Archive for December, 1988

The attentive lover

Issue 4/1988 | Archives online, Fiction, Prose

In this short story, from his collection Pronssikausi (‘The bronze age’, 1988, on the Finlandia Prize shortlist in 1989), Martti Joenpolvi takes up the subject of the problematic transportation of a human cargo

He braked abruptly; the woman lurched forward, straining against the seat belt, and the car drove into the parking space. The only vehicle parked there was a solitary trailer loaded with timber: a resinous pulpwood-odour came wafting through their open window, so physical, it was as if someone were snooping into the car’s most intimate interior. When they stopped, they got the whiff of a yellow refuse bin, incubated in the heat of the day.

‘What’s up?’

‘We’ve got a problem.’ More…

The funeral

Issue 4/1988 | Archives online, Fiction, Prose

Hannu Salama’s short story Hautajaiset (‘The funeral’) – taking place in Pispala, Tampere – in the volume Kesäleski, ‘Summer widow’, was published in 1969. Introduction by Pekka Tarkka

On Tuesday Venla came round: as Sulo was being lowered into the grave Vihtori had had a heart attack. The next day a letter arrived from father: funeral on Sunday, and Gunilla and Timo want you to speak at the grave. I telegraphed back: ‘Vikki too close to me. Unable to speak.’ Outside the post office I realised I could have sent fifty words for the same money.

Irma ordered a flower arrangement. Did I want to put an inscription? Part of the last stanza of a revolutionary song went through my head:

Sowing makes the corn come into ear:
Hundredfold higher that happier age will be.

I said not to put anything, I’d say something at the grave if it seemed the thing to do. I told her to put mother’s, father’s and Heikki’s names on, and we’d take these off if they’d sent their own wreath. More…

Writers from Pispala, the Red citadel: Lauri Viita and Hannu Salama

Issue 4/1988 | Archives online, Authors

Pispala is a Tampere suburb of some 7,000 inhabitants which has produced two top-class writers, Lauri Viita and Hannu Salama, as well as many others. In Finland it has the same kind of legendary status as London’s Bloomsbury, but how different it is from Bloomsbury!

No university, no museums, no old patrician mansions. Its little wooden houses are built higgledy-piggledy on a high moraine ridge from which a magnificent view opens out over two lakes and the river valley between them, where the chimneys of Tampere’s machine works, textile factories and paper mills rise. Pispala’s inhabitants have traditionally been factory workers whose contact with acting and literature has come through working men’s associations, sports clubs and local settlement houses. How is it that such surroundings gave rise to the birth of real literature? More…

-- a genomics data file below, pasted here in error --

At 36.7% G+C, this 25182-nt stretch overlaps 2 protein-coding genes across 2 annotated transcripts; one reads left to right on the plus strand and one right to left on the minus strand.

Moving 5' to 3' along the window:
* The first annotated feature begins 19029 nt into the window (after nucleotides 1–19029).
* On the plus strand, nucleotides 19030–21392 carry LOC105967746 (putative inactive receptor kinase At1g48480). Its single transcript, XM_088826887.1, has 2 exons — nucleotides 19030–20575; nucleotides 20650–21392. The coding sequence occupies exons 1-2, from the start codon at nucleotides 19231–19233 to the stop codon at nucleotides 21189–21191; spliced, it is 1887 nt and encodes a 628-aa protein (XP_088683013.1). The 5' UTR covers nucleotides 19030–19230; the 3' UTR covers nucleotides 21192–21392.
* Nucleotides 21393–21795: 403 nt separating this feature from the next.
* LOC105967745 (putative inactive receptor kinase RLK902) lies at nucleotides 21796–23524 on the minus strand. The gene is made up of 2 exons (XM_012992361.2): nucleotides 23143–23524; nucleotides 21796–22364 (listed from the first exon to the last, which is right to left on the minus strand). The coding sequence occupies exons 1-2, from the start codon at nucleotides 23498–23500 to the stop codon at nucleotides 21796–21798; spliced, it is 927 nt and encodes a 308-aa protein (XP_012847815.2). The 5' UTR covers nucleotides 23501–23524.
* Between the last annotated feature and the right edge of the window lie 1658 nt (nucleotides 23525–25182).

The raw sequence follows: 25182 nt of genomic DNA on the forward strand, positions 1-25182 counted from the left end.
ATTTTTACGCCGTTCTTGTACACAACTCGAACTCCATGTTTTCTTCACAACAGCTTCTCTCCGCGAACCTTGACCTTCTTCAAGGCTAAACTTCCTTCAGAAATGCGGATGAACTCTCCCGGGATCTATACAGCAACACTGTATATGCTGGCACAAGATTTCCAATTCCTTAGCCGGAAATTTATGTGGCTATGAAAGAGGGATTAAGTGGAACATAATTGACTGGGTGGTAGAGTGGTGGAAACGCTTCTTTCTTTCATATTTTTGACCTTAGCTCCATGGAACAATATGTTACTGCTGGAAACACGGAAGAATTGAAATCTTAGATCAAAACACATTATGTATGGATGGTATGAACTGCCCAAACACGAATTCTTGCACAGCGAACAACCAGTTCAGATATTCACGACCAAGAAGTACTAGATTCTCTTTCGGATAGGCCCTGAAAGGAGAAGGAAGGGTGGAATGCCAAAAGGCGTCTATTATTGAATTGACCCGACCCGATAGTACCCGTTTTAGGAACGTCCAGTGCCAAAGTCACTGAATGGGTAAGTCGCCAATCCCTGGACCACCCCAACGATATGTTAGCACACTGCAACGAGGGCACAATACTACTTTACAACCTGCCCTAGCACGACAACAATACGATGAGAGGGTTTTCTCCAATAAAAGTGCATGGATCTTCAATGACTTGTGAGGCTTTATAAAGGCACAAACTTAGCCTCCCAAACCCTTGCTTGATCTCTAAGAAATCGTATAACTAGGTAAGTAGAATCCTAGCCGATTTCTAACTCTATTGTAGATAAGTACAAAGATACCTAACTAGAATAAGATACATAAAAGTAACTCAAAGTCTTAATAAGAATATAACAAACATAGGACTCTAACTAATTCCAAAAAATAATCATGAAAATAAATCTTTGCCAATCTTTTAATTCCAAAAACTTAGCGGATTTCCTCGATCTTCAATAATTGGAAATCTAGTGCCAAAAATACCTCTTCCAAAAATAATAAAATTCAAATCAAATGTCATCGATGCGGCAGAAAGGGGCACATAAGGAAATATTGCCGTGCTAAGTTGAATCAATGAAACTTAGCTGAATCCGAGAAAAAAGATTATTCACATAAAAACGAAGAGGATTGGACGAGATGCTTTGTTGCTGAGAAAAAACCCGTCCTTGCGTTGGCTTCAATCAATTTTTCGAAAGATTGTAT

That remarkable man

Issue 4/1988 | Archives online, Fiction, poetry

Poems by Lauri Viita. Introduction by Kai Laitinen


Mothers alone, endowed
with hope, see God.
They’re given strength and given will,
to climb in dream from under the cloud,
and look from a higher hill.

Alfhild, she who gave me birth,
nightly sailed away from earth
to where her Eemeli growled his say,
coming and going, as he did in his day.
Now they walk
the bright star track,
father and mother, looking back
at the little hill and the family home,
the cats, the dogs, the people they’ve known,
waving and calling as best they can
lest any of us trip on Pispala’s stone.
On a distant planet on a garden swing
under a rowan they linger and cling
and silently remember their light and dark
as a courting couple in Tampere Park –
and if it was payday, the extra fun
of tucking away a coffee and bun. More…

Builder of words

Issue 4/1988 | Archives online, Authors

The poet Lauri Viita (1916–1965) was a master of rhyme and rhythm, a linguistic sorcerer who, for that reason, has been little translated into other languages. He also gave his home of Pispala, a suburb of Tampere, a lasting place in Finnish literature with his novel Moreeni (‘Moraine’)

In the course of a couple of years after the Second World War Finnish poetry altered unrecognisably. The old post-symbolic poetry with its artful end rhymes suddenly seemed old-fashioned and its diction hackneyed. The new poets, Paavo Haavikko foremost among them, wrote a great variety of texts, abandoning fixed rhythms and end rhymes. The circle of adherents to the ‘old’ poetry seemed to be restricted to poets who had begun their careers before the war; almost all the younger writers followed the new direction.

There was, nevertheless, one exception: Lauri Viita (1916–1965). Making his first appearance in Finnish poetry in 1947 with a volume entitled Betonimylläri (‘Concrete mixer’), he was able to breathe new life into many of the stylistic forms of traditional poetry: he used end rhymes in a way that had never been seen before and brought into his poems words that had previously been avoided; he demonstrated himself to be a master of rhythm, with a totally individual ability to paint with vowels and hammer home combinations of consonants to their greatest effect; he brought to poetry new attitudes and subjects, above all the fresh, unself-conscious rhythms of speech. More…